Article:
The antitheses of fast furniture, the handcrafted Windsor chairs made by furniture artisan Bern Chandley are modern-day heirlooms. We meet the maker in his one-man Melbourne workshop.
When I meet Bern Chandley, softly spoken and sporting a full gingery beard and a moss-coloured tweed flat cap, the first thing I notice is how perfectly he coordinates with his furniture. One chair in particular has its legs and back painted a soft shade of emerald green. They look good together.
One of nature’s makers, Bern is passionate about Windsor chairs, an English design first used in the gardens of Windsor castle in the early 1700s. The form is characterised by a solid saddlle-shaped timber seat into which the back and legs are fixed into round holes, which make it very strong. “The thing that attracts me to them most is that the joinery is bomb-proof,” says Bern. Part of the charm of Windsor chairs he tells me is that the joints remain evident to the eye and touch, the opposite of the approach taken with modern furniture. “If you went into some places on Church Street or somewhere like that you wouldn’t find furniture where you see this sort of thing because it’s seen as a bit of a no-no,” he explains. “For me I need to tell the story of the joinery. The joinery is essential to this.”
While Bern prefers working alone, the chance to talk more about the process behind his chairs is one of the things that most excites him about the new collaboration with Hale Mercantile Co. “This sort of chair, with the price that it is being completely handmade, it has to come with a story,” says Bern. He wants to support himself and other artisan producers by highlighting the special qualities of furniture made by a sole individual, just as it would have been done 300 years ago. “For some people that’s very important, that it’s just the one pair of hands that have made the whole chair,” says Bern. “I’m not sending it off to get finished or anything, I’m just doing it by myself.” Bern likens these artisan characteristics of his products to the traditional, yarn-dyed luxury linens made by Hale Mercantile Co. A mindset of ‘buying once’ and investing in heirloom quality is one Bern is keen to promote across the board.
One of Bern’s favourite Windsors is the ‘continuous arm rocker’, a New York rocking chair so named because the arms and back are made from a single piece of timber. He has one sitting at the end of his workbench. I’m impressed when he tells me it would take him just a week to make one from scratch. ”You get quicker as you go along. Some of the processes are quite laborious, like the spindles.” In reality, even as a one-man show, Bern can’t afford the luxury of making one chair at a time. “My family is counting on me” he exclaims, laughing. Though he does quickly recall one time when he had to drop everything and focus on a single rocking chair he was making for a mother-to-be. “It was getting close to the due date so I had to drop everything and go onto that because babies don’t wait!”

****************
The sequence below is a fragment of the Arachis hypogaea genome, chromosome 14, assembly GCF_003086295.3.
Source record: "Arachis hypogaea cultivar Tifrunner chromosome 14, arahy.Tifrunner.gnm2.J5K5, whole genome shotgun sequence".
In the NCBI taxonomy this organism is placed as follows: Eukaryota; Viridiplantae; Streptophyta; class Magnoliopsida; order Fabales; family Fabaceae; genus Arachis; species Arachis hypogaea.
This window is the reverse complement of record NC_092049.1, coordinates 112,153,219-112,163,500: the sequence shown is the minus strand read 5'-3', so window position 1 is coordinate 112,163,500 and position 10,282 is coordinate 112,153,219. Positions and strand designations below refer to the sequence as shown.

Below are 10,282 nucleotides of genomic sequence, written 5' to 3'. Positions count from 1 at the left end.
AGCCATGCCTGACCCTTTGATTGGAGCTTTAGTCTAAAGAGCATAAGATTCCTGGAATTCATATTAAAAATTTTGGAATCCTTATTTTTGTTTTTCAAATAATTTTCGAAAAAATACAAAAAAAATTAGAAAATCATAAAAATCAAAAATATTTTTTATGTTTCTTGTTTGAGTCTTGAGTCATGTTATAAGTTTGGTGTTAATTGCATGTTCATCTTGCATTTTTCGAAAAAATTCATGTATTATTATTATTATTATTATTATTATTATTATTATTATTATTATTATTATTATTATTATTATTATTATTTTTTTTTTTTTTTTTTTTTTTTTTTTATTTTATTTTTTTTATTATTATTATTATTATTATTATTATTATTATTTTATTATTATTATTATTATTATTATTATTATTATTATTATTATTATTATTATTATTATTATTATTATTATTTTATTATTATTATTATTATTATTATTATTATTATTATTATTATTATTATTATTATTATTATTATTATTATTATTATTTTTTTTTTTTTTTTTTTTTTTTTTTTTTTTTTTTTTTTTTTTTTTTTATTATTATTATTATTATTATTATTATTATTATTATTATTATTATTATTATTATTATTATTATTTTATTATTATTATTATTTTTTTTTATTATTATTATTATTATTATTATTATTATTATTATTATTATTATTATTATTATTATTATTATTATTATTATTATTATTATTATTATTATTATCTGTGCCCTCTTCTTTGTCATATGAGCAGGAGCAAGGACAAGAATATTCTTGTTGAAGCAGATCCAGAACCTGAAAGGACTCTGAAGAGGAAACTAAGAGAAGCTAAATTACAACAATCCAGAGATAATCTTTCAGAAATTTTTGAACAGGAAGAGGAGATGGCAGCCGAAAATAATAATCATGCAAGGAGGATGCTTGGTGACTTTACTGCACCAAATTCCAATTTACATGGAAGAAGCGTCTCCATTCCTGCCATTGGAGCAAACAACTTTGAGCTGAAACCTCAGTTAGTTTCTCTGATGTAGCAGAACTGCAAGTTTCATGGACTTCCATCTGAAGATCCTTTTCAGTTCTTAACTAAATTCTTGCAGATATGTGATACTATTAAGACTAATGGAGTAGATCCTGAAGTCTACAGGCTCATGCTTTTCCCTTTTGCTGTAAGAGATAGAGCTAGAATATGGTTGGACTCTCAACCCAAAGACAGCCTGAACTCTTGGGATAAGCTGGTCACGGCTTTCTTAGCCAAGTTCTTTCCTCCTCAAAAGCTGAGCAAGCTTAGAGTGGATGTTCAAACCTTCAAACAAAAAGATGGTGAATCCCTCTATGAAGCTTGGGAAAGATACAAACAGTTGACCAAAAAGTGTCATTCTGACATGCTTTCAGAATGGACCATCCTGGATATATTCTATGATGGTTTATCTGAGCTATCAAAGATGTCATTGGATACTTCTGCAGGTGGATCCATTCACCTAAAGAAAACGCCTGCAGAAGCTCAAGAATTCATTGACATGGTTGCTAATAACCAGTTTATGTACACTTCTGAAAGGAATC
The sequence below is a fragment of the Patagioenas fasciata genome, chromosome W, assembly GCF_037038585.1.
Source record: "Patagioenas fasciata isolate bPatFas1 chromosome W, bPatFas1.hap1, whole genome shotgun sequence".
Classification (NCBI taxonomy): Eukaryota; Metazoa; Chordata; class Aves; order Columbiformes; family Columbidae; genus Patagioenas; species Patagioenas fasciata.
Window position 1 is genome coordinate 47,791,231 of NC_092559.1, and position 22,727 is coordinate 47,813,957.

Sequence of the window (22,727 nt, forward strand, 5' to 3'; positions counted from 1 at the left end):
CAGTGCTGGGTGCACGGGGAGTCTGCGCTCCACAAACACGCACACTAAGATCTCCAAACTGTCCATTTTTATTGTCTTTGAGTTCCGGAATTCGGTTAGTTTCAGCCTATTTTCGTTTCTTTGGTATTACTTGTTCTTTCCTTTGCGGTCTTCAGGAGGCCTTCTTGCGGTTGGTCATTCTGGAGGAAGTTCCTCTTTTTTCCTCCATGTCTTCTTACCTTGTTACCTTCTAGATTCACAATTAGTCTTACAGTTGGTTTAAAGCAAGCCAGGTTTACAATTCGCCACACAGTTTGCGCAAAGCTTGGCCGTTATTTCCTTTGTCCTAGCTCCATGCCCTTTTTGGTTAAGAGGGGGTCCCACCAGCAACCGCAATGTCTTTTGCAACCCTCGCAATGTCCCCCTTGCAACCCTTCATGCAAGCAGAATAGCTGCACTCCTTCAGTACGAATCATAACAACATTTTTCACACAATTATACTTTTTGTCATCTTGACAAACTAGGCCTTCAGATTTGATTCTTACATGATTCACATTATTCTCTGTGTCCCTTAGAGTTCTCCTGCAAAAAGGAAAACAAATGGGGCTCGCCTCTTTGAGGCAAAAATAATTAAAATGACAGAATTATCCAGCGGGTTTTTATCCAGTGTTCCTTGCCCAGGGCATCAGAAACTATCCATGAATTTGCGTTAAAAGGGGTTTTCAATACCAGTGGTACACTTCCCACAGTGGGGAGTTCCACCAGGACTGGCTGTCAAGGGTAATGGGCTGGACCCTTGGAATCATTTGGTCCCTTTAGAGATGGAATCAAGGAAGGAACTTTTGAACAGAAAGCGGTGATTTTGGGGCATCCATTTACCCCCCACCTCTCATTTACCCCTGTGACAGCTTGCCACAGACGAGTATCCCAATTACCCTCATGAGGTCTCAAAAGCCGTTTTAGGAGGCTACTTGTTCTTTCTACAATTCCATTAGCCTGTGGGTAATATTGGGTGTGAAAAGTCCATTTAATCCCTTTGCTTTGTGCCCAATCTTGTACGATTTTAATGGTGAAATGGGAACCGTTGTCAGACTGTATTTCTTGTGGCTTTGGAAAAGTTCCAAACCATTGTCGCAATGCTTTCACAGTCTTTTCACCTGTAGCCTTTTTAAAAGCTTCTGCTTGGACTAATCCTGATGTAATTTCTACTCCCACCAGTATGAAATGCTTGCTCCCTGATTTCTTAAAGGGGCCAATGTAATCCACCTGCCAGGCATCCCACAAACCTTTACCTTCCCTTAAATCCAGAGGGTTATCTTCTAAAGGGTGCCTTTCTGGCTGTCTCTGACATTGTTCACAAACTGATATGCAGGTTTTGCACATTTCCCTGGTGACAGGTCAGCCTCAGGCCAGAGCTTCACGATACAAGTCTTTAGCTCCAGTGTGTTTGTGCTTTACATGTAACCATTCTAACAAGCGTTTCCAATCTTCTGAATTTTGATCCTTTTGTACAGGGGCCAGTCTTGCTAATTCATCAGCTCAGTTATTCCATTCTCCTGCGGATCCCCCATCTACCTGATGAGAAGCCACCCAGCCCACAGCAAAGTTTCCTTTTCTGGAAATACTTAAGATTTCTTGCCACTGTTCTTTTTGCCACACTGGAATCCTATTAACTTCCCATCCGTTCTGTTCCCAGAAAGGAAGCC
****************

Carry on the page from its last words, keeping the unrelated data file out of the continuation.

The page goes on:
While the New York rocker has become one of his bestsellers, Bern admits he didn’t initially understand the appeal of rocking chairs beyond the cliché. “It’s funny with rockers. When I started doing Windsors I didn’t think about them much at all,” he says. “Like a lot of people, I kind of just thought they belonged on an old person’s verandah in a cartoon or something, but they are incredibly comfortable chairs to sit in.” And not just for old folk or young mothers.
“One of my proudest commissions was for a young guy. He was 28 and he’d just seen one of my chairs, the continuous arm rocker, and decided that he wanted one, so he saved up his money and he commissioned me to make him one” Bern recalls. “I love that because more often than not people are going to be maybe in their 50s or older with something like that so, you know, that was pretty great, “ he says smiling. “I’d love to get more commissions like that from younger people who want it because they just love it”.
The longevity of his chairs is something Bern says he tries hard to convey to his customers. “The thing I really love about it is that it’s not something that is just going to fall apart and end up in the hard rubbish one day. It’s something that the baby who was nursed in it is going to use to sit in when they’re an old person and that means a lot to me,“ he says. Not one to oversell, Bern knows that a real point of difference between his work and the vast majority of the chairs people buy today is durability. “Sometimes it sounds like I’m a snake oil salesman or something,” he laughs. “ ‘This will last forever!’ But there’s a reality there. These are made to last for a long time. They’re not fly-by-nighters.”